Those with 'weaker' organs will require relatively more oxygen for them to maintain function, meaning the virus has to do "less work" before the body's organs shut down.

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2 minutes ago, Mighty0wls said:

What type of medical conditions increase risk

 

Asked without thinking if anyone would realistically have an answer but someone may know something about what I'm trying to get at i.e. someone that knows about viruses

Obesity..COPD.. Asthma.. anyone with immuno surpression.. anyone 

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17 minutes ago, Mighty0wls said:

Don't see how I could be blaming anyone, or who I could even be blaming.

 

As I understand it underlying health conditions would mean people with a genetic presdisposition to a certain disorder, but I don't know, which is why I'm asking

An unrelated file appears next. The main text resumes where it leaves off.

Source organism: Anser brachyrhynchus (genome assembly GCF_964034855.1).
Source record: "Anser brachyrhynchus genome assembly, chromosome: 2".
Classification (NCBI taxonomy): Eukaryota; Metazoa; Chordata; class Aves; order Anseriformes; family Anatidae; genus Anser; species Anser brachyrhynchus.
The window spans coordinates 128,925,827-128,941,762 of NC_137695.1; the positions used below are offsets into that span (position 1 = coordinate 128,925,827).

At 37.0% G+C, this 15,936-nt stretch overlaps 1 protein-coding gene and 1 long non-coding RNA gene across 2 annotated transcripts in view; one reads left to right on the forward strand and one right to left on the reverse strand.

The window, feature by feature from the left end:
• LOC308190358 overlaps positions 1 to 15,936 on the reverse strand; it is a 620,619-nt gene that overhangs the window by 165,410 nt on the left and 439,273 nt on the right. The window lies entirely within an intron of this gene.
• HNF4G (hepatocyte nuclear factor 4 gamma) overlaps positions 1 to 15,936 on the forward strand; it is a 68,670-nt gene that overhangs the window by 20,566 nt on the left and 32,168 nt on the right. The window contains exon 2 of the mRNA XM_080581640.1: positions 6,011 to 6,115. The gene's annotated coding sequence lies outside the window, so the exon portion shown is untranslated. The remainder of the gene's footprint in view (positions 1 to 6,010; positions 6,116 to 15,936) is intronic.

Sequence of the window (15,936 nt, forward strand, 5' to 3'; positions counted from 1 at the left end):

I can't speak for everyone but it's not bad choices in my case. The only tbad choice I've made in life is supporting Wednesday.lol

I think that was genetic anyway. It must be it runs in the family.

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The UK government approach of 'Herd Immunity' goes against what most of main-land Europe are doing. 

 

No idea who will be proven correct, but not closing schools is a risky strategy, as they are surely a fertile ground for infection, then its straight into the family.

 

The Chief Medical Officer said on Thursday that kids would only interact outside school anyhow, and he was even encouraging infection and future immunity.

 

Like I said, it's one hell of a risky strategy.

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5 minutes ago, Costello 77 said:

Yes.. I didn't make myself nearly clear enough.. I'm tired..in the early stages it's clinical gold data..if the numbers presenting outrun the data capture capabilities then it's pointless.. sorry.